Living with the stigma of diabetes


#1

I don’t know I ever felt stigmatized, but if one is social and young, I can see how this might be a problem…

Article below:

Living with the stigma of diabetes

Montreal, June 12, 2018 - Michael Wright was your average high school student, juggling the responsibilities of school and friends while taking the first steps towards finding his first real job. Being diagnosed, suddenly, with type 1 diabetes was a shock. Suddenly, Michael found himself struggling with the sudden requirements that accompany treatment, from the intense monitoring of dietary habits to administering insulin - either through injections or via a cell phone-sized pump attached to the body. And, in addition to the daily struggle of staying on top of his new diagnosis, he felt stigmatized.

A team at the Research Institute of the McGill University Health Centre (RI-MUHC) report that teen and young adult (aged 14-24 years) type 1 diabetes sufferers often experience stigma, which leads them to neglect treatment and tread dangerously close to suffering medical emergencies. Michael was one of two patient partners engaged to participate in a study that is the first of its to estimate the stigma prevalence in this age group related to type 1 diabetes, which can lead to elevated HbA1c levels and severe hypoglycemia. Their findings are published in The Journal of Medical Internet Research.

“A lot of things that tend to be automatic in our bodies suddenly have to be managed, which is super stressful. Then you superimpose on this the fact that you are a young person worrying about your career, your romantic life, education, autonomy from your parents - all this stuff happening and then you get hit with this and it ticks you off,” says study senior author Dr. Kaberi Dasgupta, who is a clinician-scientist in the Metabolic Disorders and Complications Program at the RI-MUHC and internal medicine specialist at the MUHC. “They are always kind of dancing with death - constantly treading that fine line.”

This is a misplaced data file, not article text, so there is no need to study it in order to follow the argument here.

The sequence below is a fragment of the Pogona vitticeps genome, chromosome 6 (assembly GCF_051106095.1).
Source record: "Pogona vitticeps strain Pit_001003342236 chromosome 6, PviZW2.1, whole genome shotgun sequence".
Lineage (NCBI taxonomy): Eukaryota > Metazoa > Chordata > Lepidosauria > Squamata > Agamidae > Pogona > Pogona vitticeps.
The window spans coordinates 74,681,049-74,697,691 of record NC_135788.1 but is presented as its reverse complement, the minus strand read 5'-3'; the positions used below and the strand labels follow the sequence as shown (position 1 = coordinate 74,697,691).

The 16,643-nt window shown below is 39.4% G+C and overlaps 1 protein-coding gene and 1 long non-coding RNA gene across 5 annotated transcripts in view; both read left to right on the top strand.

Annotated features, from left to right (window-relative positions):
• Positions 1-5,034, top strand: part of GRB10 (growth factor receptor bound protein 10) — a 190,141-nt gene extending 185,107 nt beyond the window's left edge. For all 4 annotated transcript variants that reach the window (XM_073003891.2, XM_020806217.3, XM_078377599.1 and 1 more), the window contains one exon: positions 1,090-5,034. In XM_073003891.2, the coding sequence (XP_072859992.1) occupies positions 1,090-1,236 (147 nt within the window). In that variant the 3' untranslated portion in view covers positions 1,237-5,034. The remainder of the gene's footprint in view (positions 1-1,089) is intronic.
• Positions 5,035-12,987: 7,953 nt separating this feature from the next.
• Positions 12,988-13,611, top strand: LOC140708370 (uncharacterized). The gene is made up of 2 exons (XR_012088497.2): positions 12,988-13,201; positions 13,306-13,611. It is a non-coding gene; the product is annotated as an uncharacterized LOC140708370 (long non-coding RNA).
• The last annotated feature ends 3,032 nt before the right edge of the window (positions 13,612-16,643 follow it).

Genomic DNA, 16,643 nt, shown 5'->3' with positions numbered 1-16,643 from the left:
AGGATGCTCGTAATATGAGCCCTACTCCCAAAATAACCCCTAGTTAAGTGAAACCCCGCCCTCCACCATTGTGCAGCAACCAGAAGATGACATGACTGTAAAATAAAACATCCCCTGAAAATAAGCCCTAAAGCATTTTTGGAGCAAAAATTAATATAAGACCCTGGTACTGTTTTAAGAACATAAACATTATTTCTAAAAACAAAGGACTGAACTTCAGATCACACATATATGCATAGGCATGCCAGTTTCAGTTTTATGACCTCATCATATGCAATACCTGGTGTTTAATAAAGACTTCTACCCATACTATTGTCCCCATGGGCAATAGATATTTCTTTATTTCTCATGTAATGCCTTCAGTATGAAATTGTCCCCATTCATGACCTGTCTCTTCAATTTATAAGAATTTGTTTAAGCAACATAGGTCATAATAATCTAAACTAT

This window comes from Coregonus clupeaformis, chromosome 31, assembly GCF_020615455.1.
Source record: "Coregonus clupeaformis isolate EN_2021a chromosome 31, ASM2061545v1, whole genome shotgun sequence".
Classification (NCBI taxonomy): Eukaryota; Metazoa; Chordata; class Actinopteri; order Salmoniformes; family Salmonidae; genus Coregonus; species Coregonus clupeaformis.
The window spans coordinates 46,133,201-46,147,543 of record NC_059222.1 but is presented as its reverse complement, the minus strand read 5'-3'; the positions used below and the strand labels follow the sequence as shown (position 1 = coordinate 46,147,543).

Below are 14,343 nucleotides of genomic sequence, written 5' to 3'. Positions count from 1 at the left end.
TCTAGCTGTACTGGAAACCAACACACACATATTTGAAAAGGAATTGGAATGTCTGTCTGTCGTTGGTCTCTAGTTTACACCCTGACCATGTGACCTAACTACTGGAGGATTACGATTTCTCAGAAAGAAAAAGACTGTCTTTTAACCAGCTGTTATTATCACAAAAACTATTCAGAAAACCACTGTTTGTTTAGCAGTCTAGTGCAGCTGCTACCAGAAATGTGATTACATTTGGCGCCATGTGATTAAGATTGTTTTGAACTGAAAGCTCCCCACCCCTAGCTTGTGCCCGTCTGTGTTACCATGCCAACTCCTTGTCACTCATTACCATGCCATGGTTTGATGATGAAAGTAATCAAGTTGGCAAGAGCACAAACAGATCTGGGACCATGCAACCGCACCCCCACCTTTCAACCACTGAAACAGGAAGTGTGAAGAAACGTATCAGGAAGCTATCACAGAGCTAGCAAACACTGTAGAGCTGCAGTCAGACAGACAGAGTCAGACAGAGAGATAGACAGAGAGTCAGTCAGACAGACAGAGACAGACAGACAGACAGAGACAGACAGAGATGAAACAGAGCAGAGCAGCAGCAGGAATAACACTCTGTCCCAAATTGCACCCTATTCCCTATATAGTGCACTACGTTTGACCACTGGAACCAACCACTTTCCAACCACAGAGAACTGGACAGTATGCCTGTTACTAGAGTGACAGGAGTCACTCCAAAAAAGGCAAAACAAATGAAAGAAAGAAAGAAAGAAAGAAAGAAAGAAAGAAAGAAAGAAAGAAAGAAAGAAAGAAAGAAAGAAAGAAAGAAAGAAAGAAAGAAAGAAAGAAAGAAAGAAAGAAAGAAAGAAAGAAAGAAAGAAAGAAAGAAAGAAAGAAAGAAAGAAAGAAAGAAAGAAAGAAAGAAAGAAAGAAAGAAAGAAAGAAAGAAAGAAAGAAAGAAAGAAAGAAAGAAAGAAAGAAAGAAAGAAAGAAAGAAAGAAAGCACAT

Type 1 diabetes affects under 10 per cent of diabetes sufferers worldwide but accounts for 95 per cent of diabetes that starts in childhood and adolescence. It requires intensive and complex round-the-clock self-care and when vigilance dips, the risk of medical emergency is real–be it loss of consciousness and death related to low sugars or dehydration and medical emergencies related to very high blood sugars. In the longer term, blindness, renal injuries, amputation, heart disease, and strokes are all a real possibility in the absence of careful management. These constant demands mean youth with type 1 diabetes can feel stressed out while struggling with their predicament, burdened by issues with self-esteem, body image, social role definition, and peer-related issues. Two-thirds of study participants experienced stigma, with a higher proportion rate found among females compared to males.

“When I was diagnosed at 16, my friends were supportive but they could not understand - it was a shock to them as much as it was a shock to me,” Michael remembers. “I didn’t expect them to understand and I didn’t feel like I belonged as much anymore. And that is a common theme we discovered: a lack of social support leaving people feeling alone.”

Three hundred and eighty participants between the ages of 14 to 24 were specifically recruited via social media with the help of Diabetes Canada and diabetes clinics and organizations across the country. This has led to the creation of a Virtual Patient Network (VPN) where this type 1 age group can communicate with one another to offer a variety of health and practical tips. This ranges from managing blood sugar levels in relation to physical activity to the must-have items for a weekend camping excursion.